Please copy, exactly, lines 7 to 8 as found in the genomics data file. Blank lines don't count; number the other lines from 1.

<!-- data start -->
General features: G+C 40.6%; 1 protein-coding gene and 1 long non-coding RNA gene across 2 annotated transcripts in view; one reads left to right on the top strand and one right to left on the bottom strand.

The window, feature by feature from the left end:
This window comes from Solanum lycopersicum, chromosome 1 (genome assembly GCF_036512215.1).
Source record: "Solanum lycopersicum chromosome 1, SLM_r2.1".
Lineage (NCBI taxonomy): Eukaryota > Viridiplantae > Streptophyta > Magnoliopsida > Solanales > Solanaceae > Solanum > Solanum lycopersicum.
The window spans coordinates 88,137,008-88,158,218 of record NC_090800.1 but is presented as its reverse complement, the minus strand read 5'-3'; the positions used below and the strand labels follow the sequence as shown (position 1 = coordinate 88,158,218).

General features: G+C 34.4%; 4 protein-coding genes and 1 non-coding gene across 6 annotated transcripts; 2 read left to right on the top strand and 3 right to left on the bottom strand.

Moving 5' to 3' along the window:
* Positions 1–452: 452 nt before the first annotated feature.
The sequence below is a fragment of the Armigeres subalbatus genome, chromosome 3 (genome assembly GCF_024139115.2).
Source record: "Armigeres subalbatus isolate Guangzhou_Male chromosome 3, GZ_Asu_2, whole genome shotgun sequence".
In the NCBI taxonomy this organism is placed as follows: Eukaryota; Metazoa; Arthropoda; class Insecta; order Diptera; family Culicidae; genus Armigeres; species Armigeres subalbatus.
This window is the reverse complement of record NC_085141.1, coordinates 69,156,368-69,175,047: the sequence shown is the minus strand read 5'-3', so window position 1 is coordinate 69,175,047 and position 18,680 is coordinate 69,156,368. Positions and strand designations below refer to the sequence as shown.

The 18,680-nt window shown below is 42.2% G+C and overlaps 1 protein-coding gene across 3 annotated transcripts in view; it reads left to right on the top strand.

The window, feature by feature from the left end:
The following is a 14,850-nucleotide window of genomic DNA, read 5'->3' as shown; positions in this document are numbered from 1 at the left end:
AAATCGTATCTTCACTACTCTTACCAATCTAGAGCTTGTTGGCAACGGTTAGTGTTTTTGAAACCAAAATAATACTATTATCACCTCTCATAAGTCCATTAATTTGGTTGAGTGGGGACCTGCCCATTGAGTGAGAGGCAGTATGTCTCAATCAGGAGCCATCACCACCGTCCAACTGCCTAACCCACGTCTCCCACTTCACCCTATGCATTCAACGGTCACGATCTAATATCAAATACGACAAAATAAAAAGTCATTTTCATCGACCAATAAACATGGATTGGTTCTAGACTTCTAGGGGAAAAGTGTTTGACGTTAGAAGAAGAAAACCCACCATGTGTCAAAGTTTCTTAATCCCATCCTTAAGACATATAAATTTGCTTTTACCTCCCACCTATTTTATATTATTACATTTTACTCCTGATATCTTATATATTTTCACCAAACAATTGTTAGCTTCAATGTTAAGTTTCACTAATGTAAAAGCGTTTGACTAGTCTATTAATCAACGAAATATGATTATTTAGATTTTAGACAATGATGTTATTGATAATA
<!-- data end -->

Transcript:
General features: G+C 34.4%; 4 protein-coding genes and 1 non-coding gene across 6 annotated transcripts; 2 read left to right on the top strand and 3 right to left on the bottom strand.

Moving 5' to 3' along the window: